Consultant Spotlight – Jim Ehlers

I wanted to feature a spotlight on a consultant in the OD field this month. Therefore for January, the spotlight is on Jim Ehlers. Jim has been a professional in the OD field for decades – before most of us ever heard of OD.

Here is my interview with Jim:


You are an OD professional. It seems like a difficult field to enter and in which to gain proficiency. What initially attracted you to the field? Was it a conscious choice or did you slowly end up with your profession? 


I did not consciously decide to go into OD.  I always wanted to work in IBM’s management training department.  However, while working at The Coca-Cola Company, I got the chance to work as a consultant in their Learning Consortium.  The Learning Consortium was working on creating a “learning organization” and building capabilities and capacities. I learned then that capabilities involved more than just the people skills. The work processes, the measurement systems, the knowledge management, and the cultural environment were all equally important to sustaining a business or individual capability.  This OD concept really meant something to me and I have enjoyed learning more about it ever since. 


Is there a particular type of OD work that interests you more than others? If so, why?  


I still enjoy working with managers to improve their abilities, especially new managers.  But when given the chance, my choice would be to help a company understand the value of assessing their capabilities holistically and designing and implementing the appropriate development programs. Being part of helping a company or team that plans for and sustains success gives me a really satisfying feeling.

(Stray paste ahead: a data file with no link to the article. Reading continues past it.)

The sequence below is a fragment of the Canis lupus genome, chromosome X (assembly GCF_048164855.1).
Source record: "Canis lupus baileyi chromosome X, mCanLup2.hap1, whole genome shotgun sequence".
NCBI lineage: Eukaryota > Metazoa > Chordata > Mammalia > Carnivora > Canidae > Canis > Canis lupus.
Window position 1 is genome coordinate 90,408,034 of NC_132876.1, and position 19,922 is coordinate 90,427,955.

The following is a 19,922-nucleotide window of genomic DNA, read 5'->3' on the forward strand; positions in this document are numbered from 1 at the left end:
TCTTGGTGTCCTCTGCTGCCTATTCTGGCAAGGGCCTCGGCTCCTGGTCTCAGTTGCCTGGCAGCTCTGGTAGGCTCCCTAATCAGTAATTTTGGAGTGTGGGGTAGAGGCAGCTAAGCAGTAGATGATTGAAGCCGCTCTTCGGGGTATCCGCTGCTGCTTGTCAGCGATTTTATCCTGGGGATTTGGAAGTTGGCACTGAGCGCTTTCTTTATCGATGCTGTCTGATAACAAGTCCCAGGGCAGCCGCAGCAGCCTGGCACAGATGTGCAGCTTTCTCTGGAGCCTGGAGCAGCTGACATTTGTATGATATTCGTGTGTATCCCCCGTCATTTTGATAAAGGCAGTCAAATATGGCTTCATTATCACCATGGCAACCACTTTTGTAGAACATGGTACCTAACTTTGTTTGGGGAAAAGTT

Yours is a field that is necessary to the growth of organizations but can easily be cut out during budget cuts. What do you say to organizations that are considering cutting this critical element from the budget to save money?  


This is obviously a difficult conversation.  However, I think that if you can get to a discussion on exactly what is keeping the organization from meeting or exceeding their goals and objectives, some interesting opportunities will surface.  Getting to the “root cause” of their problems will point to some area or areas of a needed capability that must improve.  Getting clients to approach problems in this manner is not easy.  You must get past the budget conscious leaders and have the discussion with the people that run the operations part of the business. 


How do you stay busy as a consultant in your field?


I try to keep in touch with the OD community, my personal network, and continually look for business opportunities inside or outside of OD.  We all have skills that are not defined by our specialty.  Keeping an open eye to all opportunities keeps me going.

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